The Netherlands may have scored an impressive four wins, but their history is also peppered with unexpected favourites that didn’t make their mark on the scoreboard. While 1974 may be famous for ABBA, the Dutch entry that year also made its mark. “I See a Star” by Mouth and Macneal was an eccentric song about… erm… we’ll let you decide that for yourself. When the Netherlands hosted the contest in 1980, their entry, “Amsterdam” — despite coming only fifth — also became a retrospective fan favourite. From “Rechtop in de Wind” and “Hemel en aarde” back in the day, and “One More Night” and “My Impossible Dream” this century, the Netherlands have many a hidden gem.
6. They never stopped trying
The semi-final era initially wasn’t kind to the Netherlands. They qualified from the first one back in 2004, but then it all fell apart. The Netherlands holds the dubious record for most consecutive non-qualifications, with eight. But they never lost their enthusiasm and always got behind their entry. Their eighth failure, “You and Me” by Joan Franka, still went to No. 1 in the Dutch charts. And to be fair, it is a really cute song.
7. They showed that serious music can work
2013 was a turning point for the Netherlands at Eurovision, if not the contest as a whole, thanks to Anouk. The veteran Dutch singer brought “Birds”, a very mellow and dark song not usually seen on the Eurovision stage. Not only did this give the Netherlands its first qualification, but also their first top-ten placing since 1999. It was a risk that paid off and showed that mature sounds do work at Eurovision.
8. A true dark horse
It seemed impossible that the Dutch would do even better in 2014, and at first we all thought that Anouk was a fluke. When “Calm After the Storm” was first revealed, it was written off as boring and flat; the bookies had it at 150/1 to win. Oh, how wrong we were. After the first semi-final and the incredible staging was revealed, the odds slashed dramatically to a mere 10/3, and a Dutch victory looked very possible. They ultimately came second — an amazing result for a song that no one cared about at first. The Common Linnets‘ debut album charted all across Europe and they became massive stars in the Netherlands. That beautiful, intimate staging and soft strumming rests in the hearts of many a Eurovision fan… don’t ever write off a song!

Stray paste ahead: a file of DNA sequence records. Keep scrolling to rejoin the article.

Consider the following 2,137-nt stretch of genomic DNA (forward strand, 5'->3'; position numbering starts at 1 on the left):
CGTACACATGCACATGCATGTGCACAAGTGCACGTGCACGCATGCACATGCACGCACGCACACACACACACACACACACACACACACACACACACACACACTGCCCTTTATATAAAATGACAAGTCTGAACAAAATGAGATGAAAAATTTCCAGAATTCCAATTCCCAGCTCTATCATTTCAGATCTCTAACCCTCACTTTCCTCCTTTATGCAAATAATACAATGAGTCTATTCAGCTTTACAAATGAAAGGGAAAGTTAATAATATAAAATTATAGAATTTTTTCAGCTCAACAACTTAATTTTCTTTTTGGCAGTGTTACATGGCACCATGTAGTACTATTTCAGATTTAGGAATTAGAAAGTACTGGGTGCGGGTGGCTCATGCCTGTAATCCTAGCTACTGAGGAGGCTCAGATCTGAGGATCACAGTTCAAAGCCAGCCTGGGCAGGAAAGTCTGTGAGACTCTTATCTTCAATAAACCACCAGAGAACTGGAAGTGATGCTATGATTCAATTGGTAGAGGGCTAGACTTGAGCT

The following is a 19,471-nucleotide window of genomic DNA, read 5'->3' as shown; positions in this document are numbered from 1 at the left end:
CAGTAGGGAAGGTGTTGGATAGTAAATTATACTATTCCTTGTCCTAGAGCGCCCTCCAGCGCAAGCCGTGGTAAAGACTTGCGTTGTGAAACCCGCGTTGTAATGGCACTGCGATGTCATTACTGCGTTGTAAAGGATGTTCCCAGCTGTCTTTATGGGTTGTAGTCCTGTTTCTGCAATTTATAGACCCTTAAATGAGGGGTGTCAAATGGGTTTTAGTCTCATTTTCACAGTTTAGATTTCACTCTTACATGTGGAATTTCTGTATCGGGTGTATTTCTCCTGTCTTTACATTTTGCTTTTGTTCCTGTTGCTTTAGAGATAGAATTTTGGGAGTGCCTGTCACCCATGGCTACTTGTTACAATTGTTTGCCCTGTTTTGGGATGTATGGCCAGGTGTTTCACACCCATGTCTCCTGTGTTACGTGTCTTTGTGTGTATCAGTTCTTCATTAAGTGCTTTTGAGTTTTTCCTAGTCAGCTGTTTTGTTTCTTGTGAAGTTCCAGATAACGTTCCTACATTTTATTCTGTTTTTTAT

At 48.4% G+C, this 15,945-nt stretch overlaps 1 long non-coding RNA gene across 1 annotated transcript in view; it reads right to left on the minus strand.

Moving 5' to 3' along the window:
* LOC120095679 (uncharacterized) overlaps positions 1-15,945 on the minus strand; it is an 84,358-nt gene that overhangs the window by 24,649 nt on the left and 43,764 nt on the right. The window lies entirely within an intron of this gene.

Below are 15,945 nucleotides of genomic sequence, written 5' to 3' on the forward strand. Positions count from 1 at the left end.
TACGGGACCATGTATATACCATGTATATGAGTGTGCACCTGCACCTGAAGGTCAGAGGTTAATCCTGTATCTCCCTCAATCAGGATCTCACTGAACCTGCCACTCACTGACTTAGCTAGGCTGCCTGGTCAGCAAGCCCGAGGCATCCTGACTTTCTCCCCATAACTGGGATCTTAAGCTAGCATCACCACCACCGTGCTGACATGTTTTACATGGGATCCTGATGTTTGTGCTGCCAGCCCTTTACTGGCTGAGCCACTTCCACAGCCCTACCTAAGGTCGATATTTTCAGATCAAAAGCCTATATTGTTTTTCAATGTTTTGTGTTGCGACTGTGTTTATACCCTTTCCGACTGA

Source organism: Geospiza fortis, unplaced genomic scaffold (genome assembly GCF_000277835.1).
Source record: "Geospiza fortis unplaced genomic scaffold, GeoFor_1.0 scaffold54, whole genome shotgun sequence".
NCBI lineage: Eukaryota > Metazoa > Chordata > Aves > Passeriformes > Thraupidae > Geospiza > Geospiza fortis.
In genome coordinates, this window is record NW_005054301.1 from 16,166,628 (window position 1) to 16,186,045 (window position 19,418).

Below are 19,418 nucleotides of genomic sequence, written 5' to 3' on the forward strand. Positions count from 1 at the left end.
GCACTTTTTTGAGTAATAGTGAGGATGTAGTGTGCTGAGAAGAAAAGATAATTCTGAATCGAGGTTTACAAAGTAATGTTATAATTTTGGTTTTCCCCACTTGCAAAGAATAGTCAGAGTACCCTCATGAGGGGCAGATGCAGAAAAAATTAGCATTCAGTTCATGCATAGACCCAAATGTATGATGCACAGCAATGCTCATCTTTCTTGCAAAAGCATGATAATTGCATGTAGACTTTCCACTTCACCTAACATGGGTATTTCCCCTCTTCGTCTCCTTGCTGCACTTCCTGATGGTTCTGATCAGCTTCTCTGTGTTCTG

9. Strumming those acoustic guitars
The Netherlands showed that they were very good when it came to country music, and why mess with a good thing? Douwe Bob proved it once again in 2016, telling everyone to “Slow Down” if you can’t go on and scoring 11th. Waylon, of the Common Linnets, came back in 2018 with a higher energy take on country, that also brought the Netherlands to the grand final. Even back in the 1960s, the Dutch proved they know how to work a guitar. In 1969, they were one of the four winners with the guitar-based song “De troubador” by Lenny Kuhr. We love a bit of guitar action at Eurovision, and the Netherlands can provide.
10. That dress
Poor Trijntje. It was never going to work out. Trijntje Oosterhuis is another veteran performer from the Netherlands, and sang “Walk Along“, written by Anouk, in 2015. The song didn’t exactly have the polish that “Birds” had, but that wasn’t what had everyone talking. Trijntje revealed her dress a week before the semi-final, and it was quickly called “the slutty window”. In the end, the negative reception was too much and it was abandoned… if possible, for something worse. Trijntje ended up winning the Barbara Dex Award.
The dress lived on, however. Edsilia Rombley wore it for the voting segment, and it ended up being auctioned for charity. Trijntje did end up wearing the dress, on an episode of It Takes Two. It’s nice that she still takes her poor performance at Eurovision in good humour.
What are your favourite moments from the Netherlands at Eurovision? Share your thoughts below!